Preview abstract We describe a large vocabulary speech recognition system that is accurate, has low latency, and yet has a small enough memory and computational footprint to run faster than real-time on a Nexus 5 Android smartphone. We employ a quantized Long Short-Term Memory (LSTM) acoustic model trained with connectionist temporal classification (CTC) to directly predict phoneme targets, and further reduce its memory footprint using an SVD-based compression scheme. Additionally, we minimize our memory footprint by using a single language model for both dictation and voice command domains, constructed using Bayesian interpolation. Finally, in order to properly handle device-specific information, such as proper names and other context-dependent information, we inject vocabulary items into the decoder graph and bias the language model on-the-fly. Our system achieves 13.5% word error rate on an open-ended dictation task, running with a median speed that is seven times faster than real-time. View details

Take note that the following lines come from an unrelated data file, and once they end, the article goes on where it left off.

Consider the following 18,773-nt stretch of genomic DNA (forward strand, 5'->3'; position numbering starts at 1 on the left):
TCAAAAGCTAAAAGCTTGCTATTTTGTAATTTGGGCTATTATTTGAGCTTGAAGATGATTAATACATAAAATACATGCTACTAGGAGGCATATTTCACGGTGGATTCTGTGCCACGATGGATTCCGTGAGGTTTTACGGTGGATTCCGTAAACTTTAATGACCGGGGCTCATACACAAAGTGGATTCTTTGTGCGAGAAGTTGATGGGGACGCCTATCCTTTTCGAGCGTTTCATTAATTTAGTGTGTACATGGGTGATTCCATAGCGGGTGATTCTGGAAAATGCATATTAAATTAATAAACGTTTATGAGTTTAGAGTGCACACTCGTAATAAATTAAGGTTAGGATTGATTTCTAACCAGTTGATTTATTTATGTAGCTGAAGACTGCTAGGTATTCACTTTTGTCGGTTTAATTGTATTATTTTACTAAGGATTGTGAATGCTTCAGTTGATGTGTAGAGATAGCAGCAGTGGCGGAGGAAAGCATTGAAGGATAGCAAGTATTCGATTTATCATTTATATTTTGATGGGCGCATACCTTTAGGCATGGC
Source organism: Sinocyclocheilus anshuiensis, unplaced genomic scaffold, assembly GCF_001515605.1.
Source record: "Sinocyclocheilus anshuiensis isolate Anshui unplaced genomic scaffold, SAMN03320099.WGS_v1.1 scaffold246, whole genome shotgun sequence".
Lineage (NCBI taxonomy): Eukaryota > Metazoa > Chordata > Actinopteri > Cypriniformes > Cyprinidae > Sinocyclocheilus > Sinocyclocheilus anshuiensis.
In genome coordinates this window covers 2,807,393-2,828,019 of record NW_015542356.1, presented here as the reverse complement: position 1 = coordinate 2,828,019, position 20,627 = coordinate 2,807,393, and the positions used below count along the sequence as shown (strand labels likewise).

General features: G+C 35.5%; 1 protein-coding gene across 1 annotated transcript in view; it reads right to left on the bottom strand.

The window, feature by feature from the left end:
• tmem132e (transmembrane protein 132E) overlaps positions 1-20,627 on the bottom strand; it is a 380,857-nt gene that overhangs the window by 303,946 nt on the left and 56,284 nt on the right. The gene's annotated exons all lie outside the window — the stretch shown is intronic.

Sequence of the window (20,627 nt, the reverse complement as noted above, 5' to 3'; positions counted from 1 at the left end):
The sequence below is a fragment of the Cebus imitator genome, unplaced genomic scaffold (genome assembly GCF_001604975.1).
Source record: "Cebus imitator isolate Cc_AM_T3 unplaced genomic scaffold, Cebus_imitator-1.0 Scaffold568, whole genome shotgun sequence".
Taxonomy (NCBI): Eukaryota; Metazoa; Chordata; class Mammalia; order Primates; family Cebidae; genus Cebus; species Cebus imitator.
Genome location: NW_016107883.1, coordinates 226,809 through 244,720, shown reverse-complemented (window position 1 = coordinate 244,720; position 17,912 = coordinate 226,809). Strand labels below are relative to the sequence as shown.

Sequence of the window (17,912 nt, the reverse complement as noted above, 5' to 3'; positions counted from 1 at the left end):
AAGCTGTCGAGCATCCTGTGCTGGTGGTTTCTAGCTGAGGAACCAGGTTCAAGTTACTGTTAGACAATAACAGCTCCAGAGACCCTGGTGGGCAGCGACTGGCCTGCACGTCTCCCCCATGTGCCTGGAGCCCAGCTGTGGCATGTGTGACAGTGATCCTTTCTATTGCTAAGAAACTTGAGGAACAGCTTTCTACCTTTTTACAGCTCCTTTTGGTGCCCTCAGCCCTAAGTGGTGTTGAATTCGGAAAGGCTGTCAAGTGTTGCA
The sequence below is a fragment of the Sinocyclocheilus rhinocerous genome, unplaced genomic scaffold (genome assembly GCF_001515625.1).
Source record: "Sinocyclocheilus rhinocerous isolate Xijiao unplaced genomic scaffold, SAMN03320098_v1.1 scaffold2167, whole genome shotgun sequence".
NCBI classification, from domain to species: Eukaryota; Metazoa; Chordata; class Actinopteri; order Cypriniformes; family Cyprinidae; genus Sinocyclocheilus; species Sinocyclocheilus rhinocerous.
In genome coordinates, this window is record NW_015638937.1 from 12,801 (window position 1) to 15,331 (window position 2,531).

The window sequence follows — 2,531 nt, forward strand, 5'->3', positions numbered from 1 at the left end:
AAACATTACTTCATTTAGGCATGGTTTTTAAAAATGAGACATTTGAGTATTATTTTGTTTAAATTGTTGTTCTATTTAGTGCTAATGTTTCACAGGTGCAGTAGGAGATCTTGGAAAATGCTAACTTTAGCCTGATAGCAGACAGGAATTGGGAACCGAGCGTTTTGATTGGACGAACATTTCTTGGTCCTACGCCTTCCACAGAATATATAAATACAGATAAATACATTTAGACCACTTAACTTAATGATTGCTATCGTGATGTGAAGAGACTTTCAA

Composition-based on-the-fly rescoring for salient n-gram biasing
    Keith Hall
    Eunjoon Cho
    Noah Coccaro
    Kaisuke Nakajima
    Linda Zhang
    Interspeech 2015, International Speech Communications Association
    Preview
    Preview abstract This paper describes a new method for building compact context-dependency transducers for finite-state transducer-based ASR decoders. Instead of the conventional phonetic decision tree growing followed by FST compilation, this approach incorporates the phonetic context splitting directly into the transducer construction. The objective function of the split optimization is augmented with a regularization term that measures the number of transducer states introduced by a split. We give results on a large spoken-query task for various n-phone orders and other phonetic features that show this method can greatly reduce the size of the resulting context-dependency transducer with no significant impact on recognition accuracy. This permits using context sizes and features that might otherwise be unmanageable. View details
    Context Dependent State Tying for Speech Recognition using Deep Neural Network Acoustic Models
    Proceedings of the International Conference on Acoustics,Speech and Signal Processing (2014)
    Preview